Spouses and Children

Spouses and unmarried children under the age of 21 are considered dependents for U.S. immigration purposes and are eligible to apply for the derivative status in order to come to the U.S. The duration of their status is the same as the principal status-holder. The dependent visa will not be issued until the principal has been issued his or her visa. Once the principal leaves the U.S., dependent status is deemed to end. 

Although it is exciting to have the opportunity of living in another country, it can be challenging for your spouse, partner or child to settle in, find things to do and establish their circle of friends. Fortunately, there are many ways for spouses and partners of to become involved with the University and its community. Some of the activities are included here. Specific information is available from the Office of International Programs and Initiatives.

English Classes for Spouses and Partners

Recreational and volunteer activities (Note: volunteer activities have special requirements)

Special issue for older children: When dependent children reach the age of 21, under U.S. immigration regulations, they are no longer considered “children” and are no longer eligible for the derivative dependent status. This is referred to as “aging out.”  In order to remain in the U.S. with their parents, they must change to another nonimmigrant status.

The allowable activities for each status are different and will be discussed in alphabetical order.

F-1 – Dependents have F-2 status

Study: Children are allowed to study full-time through high (secondary) school and may be enrolled in public or private schools. 

Full-time study is allowed for spouses and children in avocational and/or recreational courses.

Study leading towards an academic degree: Spouses and dependents over high school age may study on a part-time basis only. In order to study on a full time basis towards the completion of an academic degree, a change of status must be applied for and received before beginning study on a full time basis.  Enrollment on a full-time basis in study leading towards the completion of is considered to be an immigration status violation. 

Employment: There is no employment authorization possible for spouses or dependents.

 

H-1B – Dependents have H-4 status

Study: There are no restrictions on study for spouses or children.
Employment:  There is no employment authorization for spouses or dependents, with one exception.

U.S. Permanent Residency process: Once the principal employee has an approved I-140 Petition for Alien Worker, the H-4 spouse may file for employment authorization. Information will be provided during the Permanent Resident application process.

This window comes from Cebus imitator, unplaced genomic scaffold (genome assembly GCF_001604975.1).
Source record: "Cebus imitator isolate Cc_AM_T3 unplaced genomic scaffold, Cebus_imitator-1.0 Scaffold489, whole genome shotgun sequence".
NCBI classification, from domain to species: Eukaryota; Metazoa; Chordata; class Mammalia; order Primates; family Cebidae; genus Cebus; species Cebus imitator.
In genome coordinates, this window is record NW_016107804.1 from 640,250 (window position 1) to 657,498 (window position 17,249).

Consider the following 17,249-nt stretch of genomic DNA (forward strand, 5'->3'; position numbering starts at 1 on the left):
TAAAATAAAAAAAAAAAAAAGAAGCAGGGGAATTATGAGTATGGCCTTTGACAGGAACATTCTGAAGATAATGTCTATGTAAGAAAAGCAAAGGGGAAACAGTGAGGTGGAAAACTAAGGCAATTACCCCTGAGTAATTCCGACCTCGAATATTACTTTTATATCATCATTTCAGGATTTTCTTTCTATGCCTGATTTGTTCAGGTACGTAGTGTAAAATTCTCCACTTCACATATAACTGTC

J-1 – Dependents have J-2 status

Study: There are no restrictions on study for spouses or children.

Employment: J-2 spouses are eligible to apply for employment as long as the income from the employment is not for the purpose of supporting the principal J-1. Income from dependent income may be used to support the family’s customary recreational and cultural activities and related travel, among other things. Dependents wishing to work must apply for and receive an Employment Authorization Document from USCIS by filing the form I-765.

Application Procedures – have a link to the application information below as a separate page

The application for J-2 employment authorization includes:

  • A letter to USCIS, explaining the reason for requesting employment authorization. Make sure to note that this is not the primary source of funding for your stay in the United States.
  • Completed Form I-765
    (Caution: Use the paper form only. DO NOT submit online.)
  • All copies of DS-2019 forms for both J-1 and J-2 visa holders
  • A copy of your J-2 visa stamp in the passport, and the passport identification page with your photo and information
  • A personal check or money order for $380 payable to US Department of Homeland Security.
  • Two passport type color photographs. You should print your name lightly in pencil on the back of the two photographs (include the number on your previous EAD if you have one, as well as a copy of your former card).

The application and all of the required documentation must be sent to the USCIS Service Center Lockbox facility. Please visit the USCIS website to find out where to send your documents.

Make sure your keep a copy of all the documents you submit.

After mailing in the documents, you will receive a notice (Form I-797) stating you need to wait for about 80 days to receive your EAD. This is your receipt, so take care not to lose it.

Remember, you cannot begin your employment until you have received the Employment Authorization Document (EAD card) from USCIS. If you are applying for a renewal of your J-2 work permission you cannot work beyond the previously authorized date until you receive a new EAD.

Anyone who earns money in the United States must have a social security number for taxpayer identification purposes. The Office of International International Programs and Initiatives can provide you with instructions on applying for a social security number. J-2 visa holders are subject to social security taxes, federal income taxes and, where applicable, state and local income taxes.

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